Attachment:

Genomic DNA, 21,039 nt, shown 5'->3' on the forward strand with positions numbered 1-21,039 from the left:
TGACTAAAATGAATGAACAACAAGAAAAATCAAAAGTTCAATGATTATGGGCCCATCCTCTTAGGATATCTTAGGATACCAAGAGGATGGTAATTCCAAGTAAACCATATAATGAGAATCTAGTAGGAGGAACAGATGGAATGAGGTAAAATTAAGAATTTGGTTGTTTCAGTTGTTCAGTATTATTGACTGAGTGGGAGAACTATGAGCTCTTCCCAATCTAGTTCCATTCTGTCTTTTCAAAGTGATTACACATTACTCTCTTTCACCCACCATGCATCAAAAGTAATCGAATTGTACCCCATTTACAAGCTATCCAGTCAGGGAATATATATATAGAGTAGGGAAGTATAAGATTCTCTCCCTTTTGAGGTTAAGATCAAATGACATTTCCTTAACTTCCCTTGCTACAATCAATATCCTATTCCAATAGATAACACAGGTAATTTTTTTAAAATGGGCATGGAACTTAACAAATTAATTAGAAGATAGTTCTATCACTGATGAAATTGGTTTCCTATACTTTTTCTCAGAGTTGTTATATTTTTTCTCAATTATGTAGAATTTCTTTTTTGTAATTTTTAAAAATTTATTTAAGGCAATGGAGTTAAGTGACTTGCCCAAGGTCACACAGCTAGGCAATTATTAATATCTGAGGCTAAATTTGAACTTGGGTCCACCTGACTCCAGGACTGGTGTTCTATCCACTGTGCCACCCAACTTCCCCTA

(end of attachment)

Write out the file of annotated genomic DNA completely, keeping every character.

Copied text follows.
Genomic DNA, 21,039 nt, shown 5'->3' on the forward strand with positions numbered 1-21,039 from the left:
TGACTAAAATGAATGAACAACAAGAAAAATCAAAAGTTCAATGATTATGGGCCCATCCTCTTAGGATATCTTAGGATACCAAGAGGATGGTAATTCCAAGTAAACCATATAATGAGAATCTAGTAGGAGGAACAGATGGAATGAGGTAAAATTAAGAATTTGGTTGTTTCAGTTGTTCAGTATTATTGACTGAGTGGGAGAACTATGAGCTCTTCCCAATCTAGTTCCATTCTGTCTTTTCAAAGTGATTACACATTACTCTCTTTCACCCACCATGCATCAAAAGTAATCGAATTGTACCCCATTTACAAGCTATCCAGTCAGGGAATATATATATAGAGTAGGGAAGTATAAGATTCTCTCCCTTTTGAGGTTAAGATCAAATGACATTTCCTTAACTTCCCTTGCTACAATCAATATCCTATTCCAATAGATAACACAGGTAATTTTTTTAAAATGGGCATGGAACTTAACAAATTAATTAGAAGATAGTTCTATCACTGATGAAATTGGTTTCCTATACTTTTTCTCAGAGTTGTTATATTTTTTCTCAATTATGTAGAATTTCTTTTTTGTAATTTTTAAAAATTTATTTAAGGCAATGGAGTTAAGTGACTTGCCCAAGGTCACACAGCTAGGCAATTATTAATATCTGAGGCTAAATTTGAACTTGGGTCCACCTGACTCCAGGACTGGTGTTCTATCCACTGTGCCACCCAACTTCCCCTA